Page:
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Bus Services Bill [HL] - Report (2nd Day) (Continued)

Part of the debate – in the House of Lords at 5:15 pm on 24th October 2016.

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Photo of Baroness Jones of Whitchurch Baroness Jones of Whitchurch Shadow Spokesperson (Environment, Food and Rural Affairs) 5:15 pm, 24th October 2016

My Lords, I support all the amendments in this group and shall speak to our Amendments 98 and 110. Before I deal with these, I thank the Minister for his welcome comments on these issues in Committee and for the subsequent proposals he has brought forward. There is no doubt that he has made a genuine attempt to improve the provision for disabled passengers. Of course, we would have liked him to go further, but we welcome the progress that has been made so far.

We particularly endorse the amendment and speech of the noble Baroness, Lady Campbell, who has sought to underpin future partnership agreements with a policy commitment to protect the interests of disabled passengers. The Minister’s response in his recent letter suggests that this policy is best set out in guidance. While we welcome this as far as it goes, we remain convinced that it would be a bolder and clearer commitment if it was in the Bill. We also have a great deal of sympathy with the amendment of the noble Baroness, Lady Brinton, on wheelchair access and hope that this issue can be resolved speedily once the current court case is resolved.

Amendment 98 covers disability training and would ensure that disability training is mandatory for all bus drivers and terminal staff from 1 April 2019. This amendment builds on the good practice that already exists among the better bus operators around the country, but which is not universal. Our amendment would address that inconsistency. That policy has wide support. When we debated this in Committee, and in subsequent discussions with the Minister, he stressed that in 2018 mandatory disability awareness training will come into force courtesy of an EU directive to this effect. We are not convinced by this argument. As the Brexit agenda unfolds, we have even less confidence that a directive due to come into force in 2018 will be listed as an existing obligation and written into a great repeal Bill, or whatever it is eventually called. Under the Prime Minister’s timetable, Article 50 will be tabled at the beginning of 2017, and therefore must be concluded by the beginning of 2019. We therefore believe that there is a real chance that this policy will fall through the crack and not be recognised as an existing obligation in the Brexit discussions. There is also a real chance that bus operators will fail to take the obligation seriously if it is rooted in EU legislation when we are due to leave a few months later. Therefore, why leave this to chance? If the Government believe that the disability training should be compulsory, the safest approach is to put it into our domestic legislation now, so that it can apply from 2019, as would have been the case if we had stayed in the EU. This is what our amendment seeks to achieve.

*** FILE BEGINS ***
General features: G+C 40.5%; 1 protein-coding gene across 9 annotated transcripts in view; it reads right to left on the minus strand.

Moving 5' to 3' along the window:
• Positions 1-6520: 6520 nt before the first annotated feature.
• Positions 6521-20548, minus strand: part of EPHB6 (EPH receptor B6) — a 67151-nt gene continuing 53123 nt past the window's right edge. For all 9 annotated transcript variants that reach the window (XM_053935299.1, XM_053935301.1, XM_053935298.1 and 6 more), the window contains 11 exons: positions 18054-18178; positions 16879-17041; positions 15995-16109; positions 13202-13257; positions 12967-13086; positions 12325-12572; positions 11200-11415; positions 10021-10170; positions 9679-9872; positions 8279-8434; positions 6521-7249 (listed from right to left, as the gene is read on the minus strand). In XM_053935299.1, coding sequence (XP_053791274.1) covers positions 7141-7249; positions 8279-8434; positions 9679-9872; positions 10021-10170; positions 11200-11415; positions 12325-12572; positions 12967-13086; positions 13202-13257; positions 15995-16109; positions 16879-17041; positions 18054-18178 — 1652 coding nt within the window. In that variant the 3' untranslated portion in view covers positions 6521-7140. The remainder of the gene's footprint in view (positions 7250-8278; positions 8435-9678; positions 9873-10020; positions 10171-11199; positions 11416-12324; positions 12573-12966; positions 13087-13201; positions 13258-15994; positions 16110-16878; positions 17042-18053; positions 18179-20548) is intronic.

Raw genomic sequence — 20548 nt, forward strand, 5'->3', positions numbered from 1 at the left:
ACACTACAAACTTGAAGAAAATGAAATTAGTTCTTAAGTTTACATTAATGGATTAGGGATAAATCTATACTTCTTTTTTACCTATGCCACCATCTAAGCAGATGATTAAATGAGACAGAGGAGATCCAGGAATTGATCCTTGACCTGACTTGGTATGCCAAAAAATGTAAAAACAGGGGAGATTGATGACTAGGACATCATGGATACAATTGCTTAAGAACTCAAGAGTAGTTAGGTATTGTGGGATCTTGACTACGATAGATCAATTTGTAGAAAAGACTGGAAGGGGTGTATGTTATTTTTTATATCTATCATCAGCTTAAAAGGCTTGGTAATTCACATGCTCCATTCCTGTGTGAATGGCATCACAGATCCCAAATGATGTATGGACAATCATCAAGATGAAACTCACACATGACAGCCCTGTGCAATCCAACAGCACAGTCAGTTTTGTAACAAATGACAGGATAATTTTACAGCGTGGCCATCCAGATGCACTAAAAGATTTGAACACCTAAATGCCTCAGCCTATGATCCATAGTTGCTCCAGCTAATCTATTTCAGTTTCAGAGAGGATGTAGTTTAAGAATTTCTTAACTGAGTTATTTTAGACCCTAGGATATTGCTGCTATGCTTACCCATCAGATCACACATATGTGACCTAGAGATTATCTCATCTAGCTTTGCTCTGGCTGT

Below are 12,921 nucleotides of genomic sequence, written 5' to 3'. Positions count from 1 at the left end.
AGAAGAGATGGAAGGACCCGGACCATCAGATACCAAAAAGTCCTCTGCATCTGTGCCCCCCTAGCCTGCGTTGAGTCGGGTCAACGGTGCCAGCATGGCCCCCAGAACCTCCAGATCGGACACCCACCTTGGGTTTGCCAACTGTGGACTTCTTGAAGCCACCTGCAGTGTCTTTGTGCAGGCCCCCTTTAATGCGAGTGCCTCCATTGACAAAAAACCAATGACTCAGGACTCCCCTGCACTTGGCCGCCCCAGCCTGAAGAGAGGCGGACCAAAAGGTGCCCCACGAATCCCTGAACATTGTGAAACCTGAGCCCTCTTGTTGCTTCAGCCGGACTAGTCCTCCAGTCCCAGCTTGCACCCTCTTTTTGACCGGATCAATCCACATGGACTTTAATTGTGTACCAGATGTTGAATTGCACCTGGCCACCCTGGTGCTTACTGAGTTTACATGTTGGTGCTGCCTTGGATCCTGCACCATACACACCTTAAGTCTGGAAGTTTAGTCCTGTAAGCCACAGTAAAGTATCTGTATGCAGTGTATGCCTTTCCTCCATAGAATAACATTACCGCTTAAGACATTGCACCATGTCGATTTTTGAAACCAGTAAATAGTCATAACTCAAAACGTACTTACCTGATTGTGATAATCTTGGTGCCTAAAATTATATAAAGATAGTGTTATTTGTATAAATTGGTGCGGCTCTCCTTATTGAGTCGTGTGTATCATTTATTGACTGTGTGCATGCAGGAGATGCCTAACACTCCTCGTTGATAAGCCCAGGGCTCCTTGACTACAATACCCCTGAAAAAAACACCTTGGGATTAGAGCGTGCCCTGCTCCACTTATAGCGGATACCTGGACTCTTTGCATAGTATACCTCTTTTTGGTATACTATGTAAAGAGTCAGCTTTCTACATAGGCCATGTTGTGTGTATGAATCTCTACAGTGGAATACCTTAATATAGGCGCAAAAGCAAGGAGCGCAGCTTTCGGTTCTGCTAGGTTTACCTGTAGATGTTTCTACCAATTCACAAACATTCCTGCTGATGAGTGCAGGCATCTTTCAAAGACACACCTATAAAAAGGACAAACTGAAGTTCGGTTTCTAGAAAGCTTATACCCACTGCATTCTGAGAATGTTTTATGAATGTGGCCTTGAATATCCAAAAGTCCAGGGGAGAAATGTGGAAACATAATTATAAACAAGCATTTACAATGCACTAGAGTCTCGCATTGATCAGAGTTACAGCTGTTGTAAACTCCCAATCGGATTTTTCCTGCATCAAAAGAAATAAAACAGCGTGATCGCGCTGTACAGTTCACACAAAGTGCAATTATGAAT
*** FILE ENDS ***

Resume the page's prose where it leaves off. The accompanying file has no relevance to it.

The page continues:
Our second amendment in this group, Amendment 110, would require all buses to have audio-visual communication systems so that everyone travelling on the service is informed of the route being taken, the name of the next stop and any delays or diversions. As the noble Lord knows, these proposals have the support of more than 30 charities as well as several bus operators. However, only 19% of buses nationally are fitted with AV, so, as we argued in Committee, implementing these requirements would make a vital difference to the lives of more than 2 million people with sight or hearing loss as well as many elderly people, all of whom rely disproportionately on public transport for their independence.

Since our debate in Committee, we have had fruitful discussions on this issue with the Minister. Since we tabled our amendment, the Government have issued a policy statement and their own amendments to the Equality Act to deliver the AV programme we are seeking. I am very grateful to the Minister for their understanding and support on this issue. It could genuinely be a transformative policy and make a huge difference to people’s lives.

The Government’s amendments to the Act specify that the changes will be brought about by regulations from the Secretary of State, following a period of consultation. I do not doubt the Government’s sincerity or their determination to introduce these regulations, but perhaps the Minister can give some clarification on these proposals. For example, the scoping paper suggests that the consultation would commence in spring 2017, with final regulations published in April 2018. Can the Minister confirm that that timetable is the case? Can he also confirm what date the Government have in mind for bus operators to comply with the new regulators and whether any vehicle exemptions would be temporary or permanent?

Clearly, a lot more work needs to be done to spell out the details of the regulations. I am sure disability groups will be pleased to work with the Government on this. I can assure the Minister that we on this side of the House will continue to do what we can to work with him and to support this initiative. On this basis, I clarify that we will not press our Amendment 110 to a vote.